SXSW Interview: The Makers of ‘MINE’ Discuss the Unsung Victims of Katrina


MINE is a documentary that focus on a fascinating legal and ethical conundrum – managing to present it an an honest, objective way. After Hurricane Katrina hit, the entire nation was hyper-aware of the plight of thousands of people, the lack of a manageable response system, and the enduring hurt of a misplaced population. However, one of the stories that didn’t get broadcast very widely was the steady number of evacuees who were forced to leave their pets behind.

Beyond the forced abandonment – and the very real abandonments that occurred – when families returned, some found that their pet had been rescued and adopted by a new family. This created an intractable situation with no winners. Director Geralyn Pezanoski took notice of the situation and the manifest developments caused by it, and decided to document the issue by sharing the story of several people who found themselves on both sides of the fight.

Earlier today, Rob Hunter and I got a chance to sit down with Pezanoski and producer Erin Essenmacher in the marginally-noisy lobby of the Hilton. The resulting discussion delved into a broad range of topics – the legal and ethical gray areas, the politics of pets, the difficulties of creating a documentary and the tragic nature of an event that shows the staggering weaknesses of a broken system.

Above all, the film acts as a catalyst for a much larger discussion. Should pets be considered property and treated as such? If not, how should they be viewed legally? What happens to animals when human lives are at stake? What standard should be used to ownership when a pet goes through the shelter system? If someone adopts a pet from a shelter, should they be made aware that the previous owner may return and stake a claim to the pet?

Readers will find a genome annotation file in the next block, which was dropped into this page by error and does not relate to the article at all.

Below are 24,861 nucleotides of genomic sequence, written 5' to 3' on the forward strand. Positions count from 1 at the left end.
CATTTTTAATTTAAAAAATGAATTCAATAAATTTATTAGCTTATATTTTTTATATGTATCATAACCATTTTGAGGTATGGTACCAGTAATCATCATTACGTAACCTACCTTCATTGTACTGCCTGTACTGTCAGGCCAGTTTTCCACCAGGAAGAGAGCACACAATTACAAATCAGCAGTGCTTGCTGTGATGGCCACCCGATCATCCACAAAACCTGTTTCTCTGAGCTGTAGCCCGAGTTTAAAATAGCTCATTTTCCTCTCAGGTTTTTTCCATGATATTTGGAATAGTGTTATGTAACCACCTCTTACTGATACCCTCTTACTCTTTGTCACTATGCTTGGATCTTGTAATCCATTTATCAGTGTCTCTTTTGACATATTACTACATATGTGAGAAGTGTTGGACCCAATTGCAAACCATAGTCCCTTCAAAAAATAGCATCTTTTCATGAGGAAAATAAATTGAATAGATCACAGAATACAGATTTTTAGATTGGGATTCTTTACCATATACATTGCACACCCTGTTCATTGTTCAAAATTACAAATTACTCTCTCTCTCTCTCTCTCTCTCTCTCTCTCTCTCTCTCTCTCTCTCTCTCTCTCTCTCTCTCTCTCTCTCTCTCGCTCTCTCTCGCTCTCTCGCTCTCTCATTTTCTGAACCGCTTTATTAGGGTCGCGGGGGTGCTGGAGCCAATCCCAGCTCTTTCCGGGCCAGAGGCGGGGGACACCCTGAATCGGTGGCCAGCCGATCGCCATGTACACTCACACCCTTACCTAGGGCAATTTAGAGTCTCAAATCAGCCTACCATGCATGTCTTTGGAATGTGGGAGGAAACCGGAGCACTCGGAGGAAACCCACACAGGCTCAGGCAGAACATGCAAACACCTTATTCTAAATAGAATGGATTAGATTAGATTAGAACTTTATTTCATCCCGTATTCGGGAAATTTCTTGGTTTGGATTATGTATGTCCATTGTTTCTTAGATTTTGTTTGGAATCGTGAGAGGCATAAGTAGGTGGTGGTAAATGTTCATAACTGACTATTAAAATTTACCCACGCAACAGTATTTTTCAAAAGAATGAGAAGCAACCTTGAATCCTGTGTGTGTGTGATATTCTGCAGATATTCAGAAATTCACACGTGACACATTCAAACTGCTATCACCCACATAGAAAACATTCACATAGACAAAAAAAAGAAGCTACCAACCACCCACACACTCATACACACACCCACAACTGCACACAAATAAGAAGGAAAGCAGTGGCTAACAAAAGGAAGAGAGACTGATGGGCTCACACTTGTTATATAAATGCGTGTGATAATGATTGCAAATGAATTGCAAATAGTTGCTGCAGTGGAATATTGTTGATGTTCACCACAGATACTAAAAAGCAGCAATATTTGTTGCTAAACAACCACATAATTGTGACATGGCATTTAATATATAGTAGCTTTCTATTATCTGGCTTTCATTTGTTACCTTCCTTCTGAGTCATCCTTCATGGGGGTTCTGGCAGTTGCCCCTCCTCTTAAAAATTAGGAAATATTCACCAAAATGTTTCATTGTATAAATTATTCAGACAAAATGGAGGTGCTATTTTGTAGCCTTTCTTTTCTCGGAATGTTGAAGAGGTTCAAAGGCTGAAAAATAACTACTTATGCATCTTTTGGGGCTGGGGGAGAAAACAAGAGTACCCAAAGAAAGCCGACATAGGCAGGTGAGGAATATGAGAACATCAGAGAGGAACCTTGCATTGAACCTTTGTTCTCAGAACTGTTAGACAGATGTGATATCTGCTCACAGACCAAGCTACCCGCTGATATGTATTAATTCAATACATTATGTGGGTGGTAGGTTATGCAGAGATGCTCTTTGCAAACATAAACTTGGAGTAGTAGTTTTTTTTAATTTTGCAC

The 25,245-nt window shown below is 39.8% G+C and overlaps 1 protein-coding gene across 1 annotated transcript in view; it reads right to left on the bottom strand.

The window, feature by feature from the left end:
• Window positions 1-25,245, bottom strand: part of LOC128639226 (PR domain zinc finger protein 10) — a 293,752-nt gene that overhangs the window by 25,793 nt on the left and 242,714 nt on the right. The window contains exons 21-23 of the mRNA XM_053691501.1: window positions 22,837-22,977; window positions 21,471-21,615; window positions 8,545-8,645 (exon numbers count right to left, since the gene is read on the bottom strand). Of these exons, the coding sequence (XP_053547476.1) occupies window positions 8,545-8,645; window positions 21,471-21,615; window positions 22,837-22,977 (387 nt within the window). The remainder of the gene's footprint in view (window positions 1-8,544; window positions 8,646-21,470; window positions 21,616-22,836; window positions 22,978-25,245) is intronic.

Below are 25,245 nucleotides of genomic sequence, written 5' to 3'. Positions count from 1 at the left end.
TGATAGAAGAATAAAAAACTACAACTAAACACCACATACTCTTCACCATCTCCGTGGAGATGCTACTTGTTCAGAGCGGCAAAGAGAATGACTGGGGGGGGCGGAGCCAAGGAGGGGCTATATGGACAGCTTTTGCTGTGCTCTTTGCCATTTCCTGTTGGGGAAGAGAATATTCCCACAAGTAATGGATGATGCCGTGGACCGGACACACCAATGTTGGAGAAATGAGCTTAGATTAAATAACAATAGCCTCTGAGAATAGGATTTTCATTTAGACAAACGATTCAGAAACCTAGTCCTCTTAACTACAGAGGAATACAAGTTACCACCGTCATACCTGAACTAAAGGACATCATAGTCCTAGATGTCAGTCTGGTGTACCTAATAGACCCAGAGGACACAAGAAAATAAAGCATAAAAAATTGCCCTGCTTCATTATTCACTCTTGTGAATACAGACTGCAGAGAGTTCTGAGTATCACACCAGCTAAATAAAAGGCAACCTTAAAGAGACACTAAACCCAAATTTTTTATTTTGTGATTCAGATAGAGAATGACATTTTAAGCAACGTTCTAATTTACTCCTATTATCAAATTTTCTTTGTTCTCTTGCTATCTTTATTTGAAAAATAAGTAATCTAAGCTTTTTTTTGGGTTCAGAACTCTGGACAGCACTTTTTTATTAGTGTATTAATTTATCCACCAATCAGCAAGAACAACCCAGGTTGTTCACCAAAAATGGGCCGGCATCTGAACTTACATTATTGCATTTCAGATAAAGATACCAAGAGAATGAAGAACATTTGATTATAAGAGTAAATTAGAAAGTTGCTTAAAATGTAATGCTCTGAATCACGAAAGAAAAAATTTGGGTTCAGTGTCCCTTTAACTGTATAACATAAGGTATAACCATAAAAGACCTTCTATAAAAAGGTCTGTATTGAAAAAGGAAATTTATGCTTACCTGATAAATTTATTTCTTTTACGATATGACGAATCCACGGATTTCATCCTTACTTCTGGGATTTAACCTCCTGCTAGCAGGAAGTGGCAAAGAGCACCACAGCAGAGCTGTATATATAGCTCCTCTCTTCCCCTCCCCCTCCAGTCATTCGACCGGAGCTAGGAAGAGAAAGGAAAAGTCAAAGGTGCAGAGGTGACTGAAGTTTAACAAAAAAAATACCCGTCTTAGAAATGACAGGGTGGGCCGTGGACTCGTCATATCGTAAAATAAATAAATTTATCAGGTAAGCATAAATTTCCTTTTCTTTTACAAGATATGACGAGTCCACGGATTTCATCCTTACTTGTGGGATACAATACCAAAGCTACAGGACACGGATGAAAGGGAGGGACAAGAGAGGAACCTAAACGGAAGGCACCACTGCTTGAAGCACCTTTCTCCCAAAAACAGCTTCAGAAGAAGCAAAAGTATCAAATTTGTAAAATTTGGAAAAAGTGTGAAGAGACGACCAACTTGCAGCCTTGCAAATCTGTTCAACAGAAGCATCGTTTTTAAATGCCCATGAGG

Obviously, Hurricane Katrina was a terrible moment in our nation’s history, and the effects of the natural disaster are still being felt in the realm of civic planning and national emergency response procedures.

Our conversation reaches a bit deeper than that, all with the casualness of SXSW and the ambient noise of a busy hotel lobby, and we also talk a bit about the process of bring a documentary to life. You should definitely check out the full interview – now brought to you in glorious video! – which features the fantastic camera-holding skills of Rob Hunter. Lighting design and set design by Hilton.

A veteran of writing about movies for nearly a decade, Scott Beggs has been the Managing Editor of Film School Rejects since 2009. Despite speculation, he is not actually Walter Mathau's grandson. See? He can't even spell his name right.

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